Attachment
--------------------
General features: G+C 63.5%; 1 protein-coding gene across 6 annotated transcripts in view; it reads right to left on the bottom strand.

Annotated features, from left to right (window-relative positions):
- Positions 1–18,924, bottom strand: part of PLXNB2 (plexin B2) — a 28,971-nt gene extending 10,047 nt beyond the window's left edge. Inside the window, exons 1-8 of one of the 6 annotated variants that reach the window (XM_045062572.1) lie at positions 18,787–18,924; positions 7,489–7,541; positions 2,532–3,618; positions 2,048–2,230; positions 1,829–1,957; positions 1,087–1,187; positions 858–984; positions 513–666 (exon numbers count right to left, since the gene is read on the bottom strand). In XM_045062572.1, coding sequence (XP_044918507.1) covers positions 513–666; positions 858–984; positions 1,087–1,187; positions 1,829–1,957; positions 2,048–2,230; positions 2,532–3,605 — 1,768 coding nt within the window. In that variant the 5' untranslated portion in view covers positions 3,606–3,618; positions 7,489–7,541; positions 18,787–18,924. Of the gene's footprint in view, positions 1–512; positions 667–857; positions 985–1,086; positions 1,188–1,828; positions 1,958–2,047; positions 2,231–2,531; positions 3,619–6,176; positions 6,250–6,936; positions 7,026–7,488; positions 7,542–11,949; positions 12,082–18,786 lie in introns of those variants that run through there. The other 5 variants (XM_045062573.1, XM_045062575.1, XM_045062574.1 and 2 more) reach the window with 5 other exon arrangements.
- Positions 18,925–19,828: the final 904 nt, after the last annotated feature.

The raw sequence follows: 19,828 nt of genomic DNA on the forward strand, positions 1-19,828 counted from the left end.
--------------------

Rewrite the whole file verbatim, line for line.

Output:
General features: G+C 63.5%; 1 protein-coding gene across 6 annotated transcripts in view; it reads right to left on the bottom strand.

Annotated features, from left to right (window-relative positions):
- Positions 1–18,924, bottom strand: part of PLXNB2 (plexin B2) — a 28,971-nt gene extending 10,047 nt beyond the window's left edge. Inside the window, exons 1-8 of one of the 6 annotated variants that reach the window (XM_045062572.1) lie at positions 18,787–18,924; positions 7,489–7,541; positions 2,532–3,618; positions 2,048–2,230; positions 1,829–1,957; positions 1,087–1,187; positions 858–984; positions 513–666 (exon numbers count right to left, since the gene is read on the bottom strand). In XM_045062572.1, coding sequence (XP_044918507.1) covers positions 513–666; positions 858–984; positions 1,087–1,187; positions 1,829–1,957; positions 2,048–2,230; positions 2,532–3,605 — 1,768 coding nt within the window. In that variant the 5' untranslated portion in view covers positions 3,606–3,618; positions 7,489–7,541; positions 18,787–18,924. Of the gene's footprint in view, positions 1–512; positions 667–857; positions 985–1,086; positions 1,188–1,828; positions 1,958–2,047; positions 2,231–2,531; positions 3,619–6,176; positions 6,250–6,936; positions 7,026–7,488; positions 7,542–11,949; positions 12,082–18,786 lie in introns of those variants that run through there. The other 5 variants (XM_045062573.1, XM_045062575.1, XM_045062574.1 and 2 more) reach the window with 5 other exon arrangements.
- Positions 18,925–19,828: the final 904 nt, after the last annotated feature.

The raw sequence follows: 19,828 nt of genomic DNA on the forward strand, positions 1-19,828 counted from the left end.